Selective ignorance in environmental research

Authored by: Kevin C. Elliott

Routledge International Handbook of Ignorance Studies

Print publication date:  May  2015
Online publication date:  May  2015

Print ISBN: 9780415718967
eBook ISBN: 9781315867762
Adobe ISBN: 9781317964674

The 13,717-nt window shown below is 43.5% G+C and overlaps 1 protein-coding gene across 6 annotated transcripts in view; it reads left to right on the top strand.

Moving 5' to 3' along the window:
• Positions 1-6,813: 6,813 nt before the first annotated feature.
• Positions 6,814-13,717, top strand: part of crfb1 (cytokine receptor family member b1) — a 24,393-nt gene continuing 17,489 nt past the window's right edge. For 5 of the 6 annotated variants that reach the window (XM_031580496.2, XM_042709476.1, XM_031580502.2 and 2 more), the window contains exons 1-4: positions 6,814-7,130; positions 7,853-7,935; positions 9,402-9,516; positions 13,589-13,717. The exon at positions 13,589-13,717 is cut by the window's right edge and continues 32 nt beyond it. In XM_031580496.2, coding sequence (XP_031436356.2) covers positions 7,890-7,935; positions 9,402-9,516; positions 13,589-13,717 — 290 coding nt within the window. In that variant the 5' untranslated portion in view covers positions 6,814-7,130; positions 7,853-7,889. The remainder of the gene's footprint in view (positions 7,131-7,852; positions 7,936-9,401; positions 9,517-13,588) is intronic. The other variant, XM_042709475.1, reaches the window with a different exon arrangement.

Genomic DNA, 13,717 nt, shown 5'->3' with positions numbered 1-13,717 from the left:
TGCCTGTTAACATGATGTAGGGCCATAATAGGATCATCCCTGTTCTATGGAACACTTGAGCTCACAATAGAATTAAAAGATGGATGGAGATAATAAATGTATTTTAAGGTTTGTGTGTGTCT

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Scholars from a number of different academic disciplines have recently drawn attention to the ways in which ignorance about socially significant topics can be generated and maintained (Frickel et al. 2010; Mills 1997; Proctor and Schiebinger 2008; Tuana 2006). This chapter focuses on a particular form or type of ignorance—namely, selective ignorance. It occurs when people produce or disseminate specific sorts of information about a topic or entity while failing to produce or emphasize other information about it. Defined in this way, selective ignorance is unavoidable; investigators do not have the time or energy to study every aspect of every topic. Nevertheless, in some cases this selective emphasis on particular sorts of information about a topic can be highly socially significant, because it can influence major public policy decisions or cultural forces. Thus, powerful interest groups often have a great deal of incentive to promote selective ignorance about socially relevant topics, which means that it is important for society to recognize this phenomenon and develop strategies for responding to it.

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